Fastest Growing Agencies—How a Handful Are Managing the Industry’s Changing Landscape – Adweek
At Adweek’s inaugural Fastest Growing Agencies event last week, the CEOs of four agencies that landed on this year’s list came together to share their growth stories and advice for others that might be thinking about going out on their own.
From pitching to partnerships, each exec gave insights into how they’ve managed to grow in an industry that’s changing at a fast clip as marketers’ needs evolve.
They also discussed some of the issues and broader trends that have managed to upend the industry, and what they’re doing to ensure they keep growing despite it all.
The panelists kicked things off by examining some of the issues that they believe are currently plaguing the advertising industry.
Meryl Draper, co-founder and CEO of video agency Quirk Creative, criticized the “ludicrous” pitching process that agencies are subjected to. She said the industry should “collectively come together and put our foot down” to put a stop to it.
“We have grown as a no-pitch agency, which I’m really excited about,” she said. “It’s stifling growth in the industry, and I think it’s got to stop.”
Teneshia Jackson Warner, founder and CEO of multicultural agency Egami Group, said that even in 2019, brands are still struggling to see the value of what a firm like hers can offer.
Her firm helped create both “The Talk” and “The Look,” two powerful films that are part of P&G’s “My Black is Beautiful” initiative, which aims to start conversations around racial bias.
“I still have quite a bit of conversation with prospective clients to say, ‘Yeah, you do need to pay attention to multicultural audiences,” Warner said. “It still feels, in some cases, like a big sale to convince the industry that it’s needed. You would think in this day and age [that] we’d be beyond that.”
Mae Karwowski, CEO and founder of influencer marketing agency Obviously, said she thinks that agencies need to do a better job of determining—and communicating—what it is that makes them unique.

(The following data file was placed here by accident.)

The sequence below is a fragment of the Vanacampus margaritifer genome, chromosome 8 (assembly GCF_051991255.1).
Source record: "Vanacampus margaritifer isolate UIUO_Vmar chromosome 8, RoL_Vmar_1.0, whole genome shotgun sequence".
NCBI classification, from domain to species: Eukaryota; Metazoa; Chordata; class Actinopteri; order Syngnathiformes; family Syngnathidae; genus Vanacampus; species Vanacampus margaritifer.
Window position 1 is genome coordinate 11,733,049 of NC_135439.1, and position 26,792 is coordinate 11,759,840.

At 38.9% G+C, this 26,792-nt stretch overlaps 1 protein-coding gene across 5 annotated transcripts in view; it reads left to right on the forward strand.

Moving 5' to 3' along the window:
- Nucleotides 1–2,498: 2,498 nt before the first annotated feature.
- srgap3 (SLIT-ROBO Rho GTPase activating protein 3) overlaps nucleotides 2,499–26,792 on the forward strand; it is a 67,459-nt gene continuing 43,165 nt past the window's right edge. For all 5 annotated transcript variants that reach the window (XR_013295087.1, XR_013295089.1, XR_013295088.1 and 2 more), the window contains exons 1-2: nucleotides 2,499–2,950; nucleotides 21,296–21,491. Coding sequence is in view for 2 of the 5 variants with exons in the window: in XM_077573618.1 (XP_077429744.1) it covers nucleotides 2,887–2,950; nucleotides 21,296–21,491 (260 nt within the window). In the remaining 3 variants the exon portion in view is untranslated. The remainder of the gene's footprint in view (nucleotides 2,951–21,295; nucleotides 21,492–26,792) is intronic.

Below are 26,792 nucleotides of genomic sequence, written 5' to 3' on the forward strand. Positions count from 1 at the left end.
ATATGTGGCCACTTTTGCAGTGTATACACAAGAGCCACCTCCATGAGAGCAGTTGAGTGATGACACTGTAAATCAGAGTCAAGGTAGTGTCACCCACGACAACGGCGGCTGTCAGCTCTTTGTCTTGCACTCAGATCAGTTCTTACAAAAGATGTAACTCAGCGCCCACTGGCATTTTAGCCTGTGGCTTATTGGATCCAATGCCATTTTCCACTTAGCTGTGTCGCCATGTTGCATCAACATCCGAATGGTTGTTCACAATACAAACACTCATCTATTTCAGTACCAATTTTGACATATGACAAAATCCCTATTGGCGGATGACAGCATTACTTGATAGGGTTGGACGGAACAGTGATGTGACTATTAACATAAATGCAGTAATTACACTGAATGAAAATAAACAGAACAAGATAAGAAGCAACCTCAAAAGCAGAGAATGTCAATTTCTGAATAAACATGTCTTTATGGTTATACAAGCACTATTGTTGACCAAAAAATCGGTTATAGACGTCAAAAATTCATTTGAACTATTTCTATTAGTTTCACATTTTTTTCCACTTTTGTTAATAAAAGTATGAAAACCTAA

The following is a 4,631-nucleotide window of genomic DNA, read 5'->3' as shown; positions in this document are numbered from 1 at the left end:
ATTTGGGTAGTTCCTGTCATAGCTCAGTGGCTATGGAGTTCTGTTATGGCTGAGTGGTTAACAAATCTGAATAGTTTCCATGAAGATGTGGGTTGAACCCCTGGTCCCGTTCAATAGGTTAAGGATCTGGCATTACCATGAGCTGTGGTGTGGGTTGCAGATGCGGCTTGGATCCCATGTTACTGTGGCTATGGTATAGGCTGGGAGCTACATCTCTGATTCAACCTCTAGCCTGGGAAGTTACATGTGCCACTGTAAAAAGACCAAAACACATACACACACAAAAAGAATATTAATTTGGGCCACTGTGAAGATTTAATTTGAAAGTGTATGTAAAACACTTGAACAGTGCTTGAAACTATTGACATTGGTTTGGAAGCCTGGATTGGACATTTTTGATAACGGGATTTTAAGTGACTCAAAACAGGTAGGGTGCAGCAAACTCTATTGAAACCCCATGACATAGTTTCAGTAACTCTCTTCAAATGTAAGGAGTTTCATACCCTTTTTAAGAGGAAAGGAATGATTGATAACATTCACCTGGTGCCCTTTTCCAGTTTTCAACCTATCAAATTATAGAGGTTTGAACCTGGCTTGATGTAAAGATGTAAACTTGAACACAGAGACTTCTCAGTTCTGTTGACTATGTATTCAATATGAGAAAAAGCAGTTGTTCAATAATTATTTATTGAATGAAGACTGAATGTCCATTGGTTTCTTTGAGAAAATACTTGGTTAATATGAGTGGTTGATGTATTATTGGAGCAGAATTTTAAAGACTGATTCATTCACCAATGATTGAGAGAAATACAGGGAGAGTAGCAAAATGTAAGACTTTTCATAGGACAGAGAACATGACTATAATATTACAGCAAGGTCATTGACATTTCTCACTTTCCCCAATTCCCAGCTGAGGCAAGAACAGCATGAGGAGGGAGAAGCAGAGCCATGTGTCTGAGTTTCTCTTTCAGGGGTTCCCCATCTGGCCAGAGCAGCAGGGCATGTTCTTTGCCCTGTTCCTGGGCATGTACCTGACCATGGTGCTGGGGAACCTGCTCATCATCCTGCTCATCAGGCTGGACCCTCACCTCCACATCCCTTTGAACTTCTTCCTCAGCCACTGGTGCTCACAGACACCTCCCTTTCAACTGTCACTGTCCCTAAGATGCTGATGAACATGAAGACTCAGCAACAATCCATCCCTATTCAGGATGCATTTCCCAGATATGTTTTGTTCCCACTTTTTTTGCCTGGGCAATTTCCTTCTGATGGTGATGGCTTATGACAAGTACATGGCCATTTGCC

“I think it’s [tough] for a lot of agencies to say how they’re truly differentiated,” she said, explaining that many are quick to boast of their “ideas” and “talent,” both of which can be found at many places.
At Obviously, she said the agency’s technology platform helps separate it from the pack.
“For us, the biggest thing was creating a strong tech foundation and backbone,” said Karwowski. “That’s the core of our business.”
Between in-house offerings, consultancies and project-based work, brands have many options when it comes to who or what they turn to for marketing purposes. During the panel, each CEO shared how they’ve managed to attract clients.
Draper said that Quirk Creative’s decision to specialize in video content has helped it grow exponentially.
“I think the best move we made as an agency was when we decided to specialize in video,” said Draper. “Specialization is so much easier to sell than generalization. The minute we made that pivot in our messaging and our offering, revenue just went through the roof.”
Tom O’Keefe, founder and CEO of Chicago-based agency O’Keefe Reinhard & Paul Chicago, said that partnering with talent outside of its walls has helped it grow and take its creativity up a notch.
“You’re not always going to be able to get the best talent in-house,” said O’Keefe. “You’re not going to be able to hire all of the best thinkers and creative people today, because being in advertising isn’t necessarily the first place they want to go.”
He said the agency partners with freelancers, studios, think tanks and strategists to make up for that.
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